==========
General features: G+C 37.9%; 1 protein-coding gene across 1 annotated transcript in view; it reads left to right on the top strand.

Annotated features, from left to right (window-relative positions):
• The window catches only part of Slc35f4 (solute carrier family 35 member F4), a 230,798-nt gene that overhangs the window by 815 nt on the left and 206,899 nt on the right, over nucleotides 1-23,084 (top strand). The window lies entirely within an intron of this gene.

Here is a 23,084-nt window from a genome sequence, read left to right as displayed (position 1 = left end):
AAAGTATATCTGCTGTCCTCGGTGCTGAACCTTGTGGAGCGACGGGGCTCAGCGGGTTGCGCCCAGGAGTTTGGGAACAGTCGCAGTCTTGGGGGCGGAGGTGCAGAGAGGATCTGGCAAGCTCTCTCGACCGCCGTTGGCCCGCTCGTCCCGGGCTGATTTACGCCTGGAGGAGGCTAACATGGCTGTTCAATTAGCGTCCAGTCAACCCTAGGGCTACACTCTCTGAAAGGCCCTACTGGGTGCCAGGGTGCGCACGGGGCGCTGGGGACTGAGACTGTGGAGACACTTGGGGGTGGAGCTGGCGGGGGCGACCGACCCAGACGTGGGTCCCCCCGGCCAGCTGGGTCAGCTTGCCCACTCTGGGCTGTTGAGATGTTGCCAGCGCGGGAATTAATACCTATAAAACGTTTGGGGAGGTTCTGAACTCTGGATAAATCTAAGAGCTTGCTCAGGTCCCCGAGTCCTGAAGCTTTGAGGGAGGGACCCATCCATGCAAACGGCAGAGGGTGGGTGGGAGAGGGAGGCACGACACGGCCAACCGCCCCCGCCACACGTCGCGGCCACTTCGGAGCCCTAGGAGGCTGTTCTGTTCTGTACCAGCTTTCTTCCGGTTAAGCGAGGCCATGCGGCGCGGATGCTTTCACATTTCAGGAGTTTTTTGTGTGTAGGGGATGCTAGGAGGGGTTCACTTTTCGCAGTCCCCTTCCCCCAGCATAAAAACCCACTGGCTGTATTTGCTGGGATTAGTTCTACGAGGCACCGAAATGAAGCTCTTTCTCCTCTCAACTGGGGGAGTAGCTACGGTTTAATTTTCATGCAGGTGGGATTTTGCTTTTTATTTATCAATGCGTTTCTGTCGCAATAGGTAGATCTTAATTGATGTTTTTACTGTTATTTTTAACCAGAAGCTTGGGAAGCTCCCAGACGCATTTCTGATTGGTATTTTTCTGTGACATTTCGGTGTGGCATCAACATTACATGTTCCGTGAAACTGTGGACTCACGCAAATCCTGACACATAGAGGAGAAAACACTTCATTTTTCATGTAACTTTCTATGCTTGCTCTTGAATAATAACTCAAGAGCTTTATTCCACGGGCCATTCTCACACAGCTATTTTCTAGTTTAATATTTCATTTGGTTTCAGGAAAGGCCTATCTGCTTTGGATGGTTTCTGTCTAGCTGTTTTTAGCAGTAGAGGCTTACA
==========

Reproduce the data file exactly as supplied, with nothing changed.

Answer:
General features: G+C 37.9%; 1 protein-coding gene across 1 annotated transcript in view; it reads left to right on the top strand.

Annotated features, from left to right (window-relative positions):
• The window catches only part of Slc35f4 (solute carrier family 35 member F4), a 230,798-nt gene that overhangs the window by 815 nt on the left and 206,899 nt on the right, over nucleotides 1-23,084 (top strand). The window lies entirely within an intron of this gene.

Here is a 23,084-nt window from a genome sequence, read left to right as displayed (position 1 = left end):
AAAGTATATCTGCTGTCCTCGGTGCTGAACCTTGTGGAGCGACGGGGCTCAGCGGGTTGCGCCCAGGAGTTTGGGAACAGTCGCAGTCTTGGGGGCGGAGGTGCAGAGAGGATCTGGCAAGCTCTCTCGACCGCCGTTGGCCCGCTCGTCCCGGGCTGATTTACGCCTGGAGGAGGCTAACATGGCTGTTCAATTAGCGTCCAGTCAACCCTAGGGCTACACTCTCTGAAAGGCCCTACTGGGTGCCAGGGTGCGCACGGGGCGCTGGGGACTGAGACTGTGGAGACACTTGGGGGTGGAGCTGGCGGGGGCGACCGACCCAGACGTGGGTCCCCCCGGCCAGCTGGGTCAGCTTGCCCACTCTGGGCTGTTGAGATGTTGCCAGCGCGGGAATTAATACCTATAAAACGTTTGGGGAGGTTCTGAACTCTGGATAAATCTAAGAGCTTGCTCAGGTCCCCGAGTCCTGAAGCTTTGAGGGAGGGACCCATCCATGCAAACGGCAGAGGGTGGGTGGGAGAGGGAGGCACGACACGGCCAACCGCCCCCGCCACACGTCGCGGCCACTTCGGAGCCCTAGGAGGCTGTTCTGTTCTGTACCAGCTTTCTTCCGGTTAAGCGAGGCCATGCGGCGCGGATGCTTTCACATTTCAGGAGTTTTTTGTGTGTAGGGGATGCTAGGAGGGGTTCACTTTTCGCAGTCCCCTTCCCCCAGCATAAAAACCCACTGGCTGTATTTGCTGGGATTAGTTCTACGAGGCACCGAAATGAAGCTCTTTCTCCTCTCAACTGGGGGAGTAGCTACGGTTTAATTTTCATGCAGGTGGGATTTTGCTTTTTATTTATCAATGCGTTTCTGTCGCAATAGGTAGATCTTAATTGATGTTTTTACTGTTATTTTTAACCAGAAGCTTGGGAAGCTCCCAGACGCATTTCTGATTGGTATTTTTCTGTGACATTTCGGTGTGGCATCAACATTACATGTTCCGTGAAACTGTGGACTCACGCAAATCCTGACACATAGAGGAGAAAACACTTCATTTTTCATGTAACTTTCTATGCTTGCTCTTGAATAATAACTCAAGAGCTTTATTCCACGGGCCATTCTCACACAGCTATTTTCTAGTTTAATATTTCATTTGGTTTCAGGAAAGGCCTATCTGCTTTGGATGGTTTCTGTCTAGCTGTTTTTAGCAGTAGAGGCTTACA